Dimensional Imaging was founded as a spin-off from the University of Glasgow and the University of Edinburgh in 2003 by Colin Urquhart and Douglas Green.
The company was originally called Virtual Clones and its aim was to provide high fidelity stereophotogrammetry-based 3D surface capture to the entertainment industry. It latest innovation, a 4D capture system, has started to generate significant interest from games developers in the last two years.
“Improving the realism of facial animation without blowing the whole budget is a big focus for many developers, especially with the impending release of next-gen consoles,” CEO Colin Urquhart tells us.
“Using Dimensional Imaging’s advanced facial performance capture technique is becoming an increasingly attractive option, because it allows very high fidelity facial animation to be captured directly without a prohibitive amount of manual intervention.”
Facial capture traditionally splits into either facial performance capture or facial 3D scanning. Dimensional Imaging’s 4D surface capture solution effectively combines both by capturing dense 3D ‘scan’ data at 50 or 60 fps. This means that facial performance can be captured with much higher fidelity than with traditional facial performance capture approaches.
It also means that expressions can be captured more effectively than with traditional static 3D scanning approaches.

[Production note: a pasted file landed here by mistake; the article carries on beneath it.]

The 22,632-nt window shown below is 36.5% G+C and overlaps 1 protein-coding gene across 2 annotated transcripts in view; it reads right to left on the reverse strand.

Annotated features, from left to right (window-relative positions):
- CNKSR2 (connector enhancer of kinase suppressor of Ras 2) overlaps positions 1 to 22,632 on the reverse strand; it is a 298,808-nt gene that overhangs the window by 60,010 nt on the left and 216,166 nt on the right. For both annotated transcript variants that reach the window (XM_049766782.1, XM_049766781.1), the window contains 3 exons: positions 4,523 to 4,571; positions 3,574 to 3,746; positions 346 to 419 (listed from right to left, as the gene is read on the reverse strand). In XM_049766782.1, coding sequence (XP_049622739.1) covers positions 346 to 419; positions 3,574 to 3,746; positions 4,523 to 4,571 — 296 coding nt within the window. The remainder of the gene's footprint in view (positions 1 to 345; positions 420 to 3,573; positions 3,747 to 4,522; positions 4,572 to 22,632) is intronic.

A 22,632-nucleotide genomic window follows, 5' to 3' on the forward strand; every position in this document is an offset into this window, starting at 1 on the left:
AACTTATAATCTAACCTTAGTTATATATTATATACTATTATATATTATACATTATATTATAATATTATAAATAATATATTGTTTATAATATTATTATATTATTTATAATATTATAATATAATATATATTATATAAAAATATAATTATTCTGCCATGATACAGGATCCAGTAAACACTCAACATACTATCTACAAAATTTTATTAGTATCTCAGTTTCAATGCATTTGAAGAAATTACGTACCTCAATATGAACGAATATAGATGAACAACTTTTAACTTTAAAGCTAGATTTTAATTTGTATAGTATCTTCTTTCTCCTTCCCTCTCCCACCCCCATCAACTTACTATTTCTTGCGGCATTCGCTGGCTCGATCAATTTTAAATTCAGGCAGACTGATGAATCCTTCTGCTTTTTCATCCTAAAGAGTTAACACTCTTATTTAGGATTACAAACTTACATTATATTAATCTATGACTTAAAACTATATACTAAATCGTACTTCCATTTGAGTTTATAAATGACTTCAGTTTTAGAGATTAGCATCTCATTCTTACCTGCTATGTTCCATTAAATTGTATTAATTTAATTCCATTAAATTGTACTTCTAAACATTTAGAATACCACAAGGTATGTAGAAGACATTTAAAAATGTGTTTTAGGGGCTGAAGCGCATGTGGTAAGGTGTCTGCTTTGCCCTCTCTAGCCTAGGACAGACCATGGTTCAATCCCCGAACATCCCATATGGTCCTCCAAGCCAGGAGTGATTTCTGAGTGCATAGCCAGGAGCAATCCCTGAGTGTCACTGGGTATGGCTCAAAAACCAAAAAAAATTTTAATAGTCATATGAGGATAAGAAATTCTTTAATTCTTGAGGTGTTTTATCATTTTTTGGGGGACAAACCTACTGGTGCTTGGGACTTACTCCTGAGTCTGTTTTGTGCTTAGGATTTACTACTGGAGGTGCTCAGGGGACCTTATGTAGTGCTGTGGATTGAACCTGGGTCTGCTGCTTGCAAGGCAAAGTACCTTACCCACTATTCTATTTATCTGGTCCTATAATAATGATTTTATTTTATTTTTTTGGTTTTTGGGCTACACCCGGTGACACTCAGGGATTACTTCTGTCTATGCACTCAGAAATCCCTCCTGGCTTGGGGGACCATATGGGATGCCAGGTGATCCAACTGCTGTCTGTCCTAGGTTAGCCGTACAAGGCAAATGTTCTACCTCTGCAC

In the past, Dimensional Imaging has worked on projects including Left 4 Dead 2 and the now-famous Dead Island announcement trailer. It’s most recent high profile project was Halo 4: Spartan Ops. It provided 4D facial capture data to Axis Animation for several of the main characters.
It has also worked on its first television project, providing facial performance capture for the Euchdag character in Merlin, and, further to this, it recently finished shooting for its first movie project which is likely to be released in 2014.
“Dimensional Imaging’s 4D capture service offers developers a very convenient method to access the DI4D technology, without having to make the financial and resource commitment of purchasing and operating a system themselves. We can, and normally do, capture on-location, which means we can capture the talent when and where they are available, for example during a motion capture shoot or ADR session, and we process the data ourselves, which means the client gets the best possible results from the technology,” explains Urquhart.
Looking ahead, DI will be approaching new frontiers with its facial capture tech.
“We expect that head mounted capture systems that are compatible with our solution will become available in the near future, allowing capture of body and high fidelity facial performance simultaneously from multiple actors.
“We will also continue to push the limit on the detail and subtlety of performance that can be captured so that we are indeed continuing to get closer and closer to crossing the uncanny valley.”